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Discussion on: Git Organized: A Better Git Flow

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zalithka profile image
Andre Greeff

nice write up, it is a lot of reading though... lol. I follow a very similar process myself, adhering to the traditional "commit small, commit often" concept as closely as possible.

if I end up resolving unrelated bugs while working on a feature branch, I normally do the following (assuming a "single main branch" workflow, using a "fast-forward merge only" strategy with no merge commits):

  1. branch general-fixes from master
  2. cherry-pick "general fix" commits from feature-x
  3. rebase feature-x onto general-fixes to verify things
  4. merge general-fixes into master
  5. continue with feature-x..

quite often this happens multiple times a day, so it doesn't take long for it to become habitual.


..and I apologise ahead of time, but I just need to rant a little bit here: I really, really, really wish I could work with people that understand and appreciate Git. :(

one of my work colleagues is of the opinion that rebasing branches after cherry picking commits actually creates duplicate commits.. but he also manually synchronises entire folders of code between multiple projects, and refuses to use any code formatting tools.. so, meh. :insert_epic_facepalm:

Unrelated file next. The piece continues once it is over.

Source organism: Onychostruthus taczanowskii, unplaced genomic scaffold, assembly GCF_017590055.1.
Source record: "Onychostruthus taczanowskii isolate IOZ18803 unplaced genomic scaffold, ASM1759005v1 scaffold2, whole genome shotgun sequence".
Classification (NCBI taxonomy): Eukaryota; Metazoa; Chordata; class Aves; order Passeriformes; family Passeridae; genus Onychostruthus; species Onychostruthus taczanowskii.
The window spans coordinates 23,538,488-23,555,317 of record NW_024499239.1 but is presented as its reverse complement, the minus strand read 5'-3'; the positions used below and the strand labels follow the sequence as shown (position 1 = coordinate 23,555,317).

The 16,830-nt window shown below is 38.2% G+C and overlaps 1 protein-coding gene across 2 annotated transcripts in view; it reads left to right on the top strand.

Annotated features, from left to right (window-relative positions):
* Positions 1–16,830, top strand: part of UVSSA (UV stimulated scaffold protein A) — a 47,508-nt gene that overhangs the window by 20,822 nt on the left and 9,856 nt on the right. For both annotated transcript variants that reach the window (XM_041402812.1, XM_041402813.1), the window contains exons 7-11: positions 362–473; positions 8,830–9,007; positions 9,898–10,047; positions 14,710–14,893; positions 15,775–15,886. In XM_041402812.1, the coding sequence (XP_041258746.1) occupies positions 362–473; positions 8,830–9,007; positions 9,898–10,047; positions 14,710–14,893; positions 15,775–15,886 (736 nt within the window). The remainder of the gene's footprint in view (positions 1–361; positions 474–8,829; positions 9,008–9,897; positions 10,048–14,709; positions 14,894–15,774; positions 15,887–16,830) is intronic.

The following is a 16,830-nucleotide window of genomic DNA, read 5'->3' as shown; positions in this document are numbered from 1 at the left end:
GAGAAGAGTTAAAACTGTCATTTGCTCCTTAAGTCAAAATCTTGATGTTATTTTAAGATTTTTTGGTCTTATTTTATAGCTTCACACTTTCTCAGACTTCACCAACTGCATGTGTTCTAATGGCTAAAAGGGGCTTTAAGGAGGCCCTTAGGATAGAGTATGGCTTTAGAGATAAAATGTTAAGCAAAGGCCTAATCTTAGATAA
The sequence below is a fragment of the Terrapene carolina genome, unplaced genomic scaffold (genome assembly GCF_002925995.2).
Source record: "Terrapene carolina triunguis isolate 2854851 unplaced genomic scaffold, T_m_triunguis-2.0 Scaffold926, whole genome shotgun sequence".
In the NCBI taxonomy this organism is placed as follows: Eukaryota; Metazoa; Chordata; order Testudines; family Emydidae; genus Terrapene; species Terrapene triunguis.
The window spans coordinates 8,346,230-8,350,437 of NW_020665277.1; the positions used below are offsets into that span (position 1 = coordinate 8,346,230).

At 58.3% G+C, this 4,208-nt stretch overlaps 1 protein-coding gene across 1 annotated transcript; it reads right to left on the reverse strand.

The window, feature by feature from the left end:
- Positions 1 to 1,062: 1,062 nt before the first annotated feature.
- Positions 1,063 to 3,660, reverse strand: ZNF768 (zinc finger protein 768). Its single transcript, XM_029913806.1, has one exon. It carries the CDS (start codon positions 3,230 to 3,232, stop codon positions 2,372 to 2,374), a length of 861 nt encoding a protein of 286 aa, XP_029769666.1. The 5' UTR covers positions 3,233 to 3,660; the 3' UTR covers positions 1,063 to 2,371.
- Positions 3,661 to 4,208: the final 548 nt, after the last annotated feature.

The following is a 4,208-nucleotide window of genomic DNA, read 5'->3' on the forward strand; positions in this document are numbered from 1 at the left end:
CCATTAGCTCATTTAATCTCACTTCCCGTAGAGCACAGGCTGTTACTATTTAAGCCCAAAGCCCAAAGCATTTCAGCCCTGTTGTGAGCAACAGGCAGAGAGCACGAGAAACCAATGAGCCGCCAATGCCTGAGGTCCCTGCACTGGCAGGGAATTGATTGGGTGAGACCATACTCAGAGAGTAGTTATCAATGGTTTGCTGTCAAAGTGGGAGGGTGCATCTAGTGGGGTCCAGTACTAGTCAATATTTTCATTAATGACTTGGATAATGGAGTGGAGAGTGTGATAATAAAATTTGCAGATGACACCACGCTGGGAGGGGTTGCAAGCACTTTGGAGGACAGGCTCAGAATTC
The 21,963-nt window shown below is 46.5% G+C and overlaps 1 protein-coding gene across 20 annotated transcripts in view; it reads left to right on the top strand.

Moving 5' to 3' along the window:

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elisboa profile image
Eduardo Lisboa

I really understand your rant, since I always went through this. But I try to advocate for git and better git flows as much as possible.
I love to commit often, too. I am a branch addict and create sub branches for branches I'm working on, only to (try to) better organize my job. But this git reset approach really seems to work for me. Can't wait to try this soon!

As a branch addict, I always create WIP branches only to check them out later, some specific file that worked and so on. Again, with this git reset approach I believe this will not be necessary anymore.